(608a) Composite Polymer/Oxide Hollow Fibers As Scalable Continuous Reactors for Heterogeneous Catalysis in Flow Chemistry

Moschetta, E. G., Georgia Institute of Technology
Brunelli, N., The Ohio State University
Labreche, Y., Georgia Institute of Technology
Lively, R. P., Georgia Institute of Technology
Koros, W. J., Georgia Institute of Technology
Rezaei, F., Missouri University of Science and Technology
Negretti, S., Emory University
Chepiga, K. M., Emory University
Davies, H. M. L., Emory University
Jones, C. W., Georgia Institute of Technology
Polymer/Oxide Hollow Fibers as Scalable Continuous Reactors for Heterogeneous
Catalysis in Flow Chemistry


Eric G.
Moschetta,1 Solymar Negretti,2 Kathryn M. Chepiga,2
Nicholas A. Brunelli,1,2 Ying Labreche,1 Yan Feng,1
Fateme Rezaei,1 Ryan P. Lively,1 William J. Koros,1
Huw M. L. Davies,2 and Christopher W. Jones1*

1School of
Chemical & Biomolecular Engineering, Georgia Institute of Technology, 311
Ferst Drive NW, Atlanta, GA 30332


2Department of
Chemistry, Emory University, 1515 Dickey Drive, Atlanta, GA 30322




chemistry in organic synthesis is emerging as a viable platform for large-scale
production in the fine chemical and pharmaceutical industries.[1] Presently,
there are numerous flow reactors from μL to L in volume available
commercially worldwide.[2] When compared
to batch reactors, these flow reactors are capable of handling reactions at
higher pressures and temperatures, have superior heat and mass transfer
properties, and provide safer facilitation of toxic and explosive reagents.[3,4] An issue
currently facing these flow reactors, especially microreactors, is the
challenge associated with handling solids such as heterogeneous catalysts in
the flow channels.[3?5] Solid particles
may clog the flow channels and induce excessive pressure drop, reducing the
overall productivity of the flow reactor.[2] Another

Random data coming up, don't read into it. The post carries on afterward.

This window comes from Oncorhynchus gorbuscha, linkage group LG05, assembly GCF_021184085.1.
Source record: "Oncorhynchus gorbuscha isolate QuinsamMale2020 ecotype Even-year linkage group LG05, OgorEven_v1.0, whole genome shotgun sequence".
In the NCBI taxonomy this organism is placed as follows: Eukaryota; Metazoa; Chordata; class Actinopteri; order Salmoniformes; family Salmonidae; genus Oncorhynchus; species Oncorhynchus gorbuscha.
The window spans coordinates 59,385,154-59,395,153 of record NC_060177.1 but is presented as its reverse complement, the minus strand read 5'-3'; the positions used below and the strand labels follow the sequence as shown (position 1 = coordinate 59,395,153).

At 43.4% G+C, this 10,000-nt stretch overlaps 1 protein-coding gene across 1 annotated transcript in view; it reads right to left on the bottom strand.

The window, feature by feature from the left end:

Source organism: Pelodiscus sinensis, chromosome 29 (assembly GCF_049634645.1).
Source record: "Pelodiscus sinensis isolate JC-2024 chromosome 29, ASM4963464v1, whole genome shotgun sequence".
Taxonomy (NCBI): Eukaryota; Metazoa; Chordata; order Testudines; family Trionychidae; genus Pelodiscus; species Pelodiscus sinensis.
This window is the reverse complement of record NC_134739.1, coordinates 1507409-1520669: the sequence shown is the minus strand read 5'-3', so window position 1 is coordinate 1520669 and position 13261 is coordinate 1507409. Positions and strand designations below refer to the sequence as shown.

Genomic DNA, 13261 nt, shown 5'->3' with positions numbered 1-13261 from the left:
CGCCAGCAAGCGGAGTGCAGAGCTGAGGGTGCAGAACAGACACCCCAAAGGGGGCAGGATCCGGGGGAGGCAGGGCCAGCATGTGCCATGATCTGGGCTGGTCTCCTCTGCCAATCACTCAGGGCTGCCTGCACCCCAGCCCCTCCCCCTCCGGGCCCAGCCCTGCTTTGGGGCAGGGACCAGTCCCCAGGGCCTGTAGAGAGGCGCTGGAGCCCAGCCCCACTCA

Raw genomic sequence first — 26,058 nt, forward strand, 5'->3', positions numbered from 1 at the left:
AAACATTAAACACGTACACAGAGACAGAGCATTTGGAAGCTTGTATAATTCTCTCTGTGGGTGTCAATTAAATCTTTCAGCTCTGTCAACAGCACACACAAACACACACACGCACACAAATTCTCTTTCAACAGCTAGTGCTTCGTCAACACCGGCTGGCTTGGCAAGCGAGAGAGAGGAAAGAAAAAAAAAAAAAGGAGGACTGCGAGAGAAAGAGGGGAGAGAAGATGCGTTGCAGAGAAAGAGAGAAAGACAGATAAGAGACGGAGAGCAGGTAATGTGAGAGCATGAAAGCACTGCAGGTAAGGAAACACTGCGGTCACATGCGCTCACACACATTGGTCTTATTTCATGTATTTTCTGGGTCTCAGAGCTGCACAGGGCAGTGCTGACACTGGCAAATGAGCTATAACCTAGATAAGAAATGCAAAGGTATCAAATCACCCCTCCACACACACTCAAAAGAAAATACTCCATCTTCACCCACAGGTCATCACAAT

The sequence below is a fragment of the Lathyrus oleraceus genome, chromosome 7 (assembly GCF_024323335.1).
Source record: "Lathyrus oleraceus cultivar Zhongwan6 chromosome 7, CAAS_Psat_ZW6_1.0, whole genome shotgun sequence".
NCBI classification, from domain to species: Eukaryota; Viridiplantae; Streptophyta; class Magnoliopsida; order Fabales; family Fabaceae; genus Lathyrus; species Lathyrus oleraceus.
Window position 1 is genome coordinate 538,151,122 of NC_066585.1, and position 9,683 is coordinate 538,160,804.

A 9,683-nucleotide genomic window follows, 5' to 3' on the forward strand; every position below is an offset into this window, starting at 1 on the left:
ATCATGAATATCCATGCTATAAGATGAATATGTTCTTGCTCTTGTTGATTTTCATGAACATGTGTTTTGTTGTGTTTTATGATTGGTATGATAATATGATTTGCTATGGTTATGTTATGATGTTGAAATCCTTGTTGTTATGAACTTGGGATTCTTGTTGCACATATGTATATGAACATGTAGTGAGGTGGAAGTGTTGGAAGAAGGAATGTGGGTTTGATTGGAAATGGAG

challenge in flow chemistry is designing reactors that accommodate expensive supported
organometallic catalysts for low temperature liquid-phase reactions, such as
C?H functionalizations.[6] While
homogeneous C?H functionalization catalysts are extremely active and
enantioselective, retaining these levels of activity and selectivity remains
challenging once the catalysts are tethered to a heterogeneous support.

address these challenges in flow chemistry, we sought inspiration from advances
in gas separation technology. Hollow fiber membranes are most commonly used to
separate the components of a gas stream with the membrane providing selective
flow from bore to shell or vice versa. Recently, composite polymer/oxide hollow
fibers have found large-scale use in gas adsorption processes, for example
involving CO2 capture from flue gas [7,8] In hollow fiber
sorbent systems, the flue gas flows over the outside of the sorbent-containing fibers
while cooling water flows through the bores to mitigate the heat of adsorption,
with no mass transfer from shell to bore or vice versa.[7,8] These composite
fibers are easy and inexpensive to synthesize, and can be tuned to allow flow
(or no flow) through the fiber walls, making them attractive as alternative
platforms for performing heterogeneously catalyzed reactions in organic
synthesis on a large scale.  This work discusses the use and versatility of
hybrid polymer/oxide fibers as flow reactors in organic synthesis.[9]
In the initial work, the reactants flow through the bore and contact the
catalyst via radial flow due to a dead-end configuration, which provides short
reactant-catalyst contact times. Three different inorganic catalysts are
incorporated into the walls of the fibers: ZSM-5 (a Brønsted acid catalyst),
aminopropyl-functionalized silica (a basic organocatalyst), and a
silica-supported analogue of Rh2(S-DOSP)4 (an
organometallic C?H functionalization catalyst). These fibers are used to
catalyze three different reactions in flow: an acid-catalyzed acetal deprotection,
a base-catalyzed C?C bond forming reaction, and dirhodium(II)-catalyzed
cyclopropanations and C?H functionalizations. The yields and enantioselectivities
of the flow reactions are compared to similar batch reactions to assess the
viability of the hollow fibers as scalable flow reactors in organic synthesis.



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[7]      R. P. Lively, R. R.
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[8]      Y. Fan, R. P.
Lively, Y. Labreche, F. Rezaei, W. J. Koros, C. W. Jones, Int. J. Greenh.
Gas Control
2014, 21, 61?71.

[9]      E. G. Moschetta, S.
Negretti, K. M. Chepiga, N. A. Brunelli, Y. Labreche, Y. Feng, F. Rezaei, R. P.
Lively, W. J. Koros, H. M. L. Davies, C. W. Jones, Accepted to Angew. Chem.
Int. Ed.